Study Guide

Willie in Happy Days

By Samuel Beckett

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The Id

Ah, Freud, the perennial favorite of old-school literature professors. Unabashed Willie serves as a prime example of what Freud called the id, otherwise known as the "I'll do what I want when I want to whomever I want" part of our nature. According to Freud, it's the only part of our personality that we are born with, which seems fitting for a character that is metaphorically reborn from his hole.

The id is exclusively and singularly concerned with our needs and urges. It's sort of like a hedonistic wild child, which pretty much describes Willie to a T. For example, remember when we first meet Willie? What's the first thing that Winnie has to tell him?

Slip on your drawers, dear, before you get singed. (1.1)

Willie, unlike most people, doesn't feel like he needs to follow the rules society has set out. He does what he wants, when he wants. If he feels like ogling at a postcard that is "genuine pure filth" then that's what he does—much to his wife's chagrin. If he wants to pick his nose and eat his pickings then that's what he does. Willie simply does what he wants. He has the gift Winnie desperately desires, that of not caring "for anything" and of "no interest—in life" (1.1).

The Silent Partner

Silence from Willie is exercised to exhaustion in the second act, where Willie only gets one (barely audible) line, "Win" (2.3). However, it's not as if Willie's been a loquacious presence throughout the play. In fact, the extent to which Willie actually engages in a conversation with Winnie is questionable. Many times it seems as if Willie is repeating random phrases, such as "opening for smart youth" (1.4) or "wanted bright boy" (1.6) for the sake of repetition, or to fill the void of silence.

Overall, he's a pretty useless character. As the mysterious Mr. Cooker (or is it Mr. Shower) said,

What good is he to her like that? (1.31)

Which leads us to our next question, what does Willie actually do? As a husband, he doesn't contribute much to the relationship… if we can even call what Winnie and Willie have "a relationship."

In reality, one of the phrases that Willie utters, "castrated male swine" (1.32), serves as a fitting description of his role in the play. He lives like an animal and according to Winnie lacks a "zest for life" (1.1) and "jizz" (2.2), terms that can be interpreted as euphemisms for semen. But the question remains, does Willie redeem himself in the end? Does he remain silent at the end of the play or does he literally go out with a bang?

The Hen-Pecked Husband

It's true that Willie doesn't say much, but still we haven't asked ourselves why that might be the case. Although Winnie attempts to engage Willie in a conversation, it seems equally true that she simply wants someone there to listen to her and not necessarily join in the conversation, "to know you are there within hearing and conceivably on the semi-alert is…. er… paradise enow" (1.29).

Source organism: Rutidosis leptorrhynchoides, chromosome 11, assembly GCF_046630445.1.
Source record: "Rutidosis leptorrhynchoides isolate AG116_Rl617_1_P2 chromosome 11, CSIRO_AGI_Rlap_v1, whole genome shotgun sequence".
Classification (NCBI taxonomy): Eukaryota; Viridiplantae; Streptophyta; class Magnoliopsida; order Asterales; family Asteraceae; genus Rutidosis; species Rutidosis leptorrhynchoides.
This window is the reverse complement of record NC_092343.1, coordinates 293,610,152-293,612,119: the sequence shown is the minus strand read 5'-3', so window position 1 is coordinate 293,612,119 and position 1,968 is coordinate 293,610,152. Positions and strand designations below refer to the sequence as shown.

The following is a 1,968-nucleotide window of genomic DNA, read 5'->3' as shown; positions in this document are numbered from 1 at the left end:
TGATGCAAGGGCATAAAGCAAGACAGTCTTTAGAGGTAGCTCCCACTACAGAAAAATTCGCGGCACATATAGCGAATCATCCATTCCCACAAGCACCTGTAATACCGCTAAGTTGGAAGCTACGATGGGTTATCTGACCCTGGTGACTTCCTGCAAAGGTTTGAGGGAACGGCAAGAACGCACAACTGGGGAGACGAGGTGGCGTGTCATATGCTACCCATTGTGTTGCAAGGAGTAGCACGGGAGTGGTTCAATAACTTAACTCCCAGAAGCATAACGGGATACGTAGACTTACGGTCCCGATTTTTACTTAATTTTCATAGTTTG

A large part of the time, Winnie doesn't actually talk to Willie but rather at Willie, and when Willie does respond she simply uses his response as a springboard to talk about a memory or an anecdote of hers. It's clear that Willie is time and time again overshadowed by Winnie's presence. Imagine living that way, year after year after year. After a while, you (like Willie) might just stop speaking. You might ask yourself, what's the point?

To make matters worse, Willie is constantly emasculated by Winnie, she tells him what to do ("slip on your drawers, dear, before you get singed" (1.1)), how to do it ("not head first, stupid, how are you going to turn?" (1.9)), and when he doesn't listen she blames it on his lack of "zest" (1.1). Willie spends most of the play being told what to do—it could even be argued that their relationship mirrors a mother and child relationship more than a marriage.

And, if we look at it from our old pal, Freud's, perspective, Winnie definitely wears the pants around the mound. In fact, from the beginning of the play the gender roles seemed to be reversed. Winnie sits erect in a mound while Willie lies inside his hole.

What's more, many of the objects Winnie carries are phallic in nature (umbrella, gun). Winnie is also the keeper of the object that can wreak the most havoc: the gun. Apparently, at some point in their relationship Willie ceded power of the gun and Winnie's been taking care of it ever since:

Remember Brownie, Willie? Remember how you used to keep on at me to take it away from you? Take it away, Winnie, take it away, before I put myself out of my misery. (1.29)

Oh, and what about the physical abuse. Seriously Winnie, did you really forget that Willie was behind the mound when you threw the medicine bottle his way? Come on…

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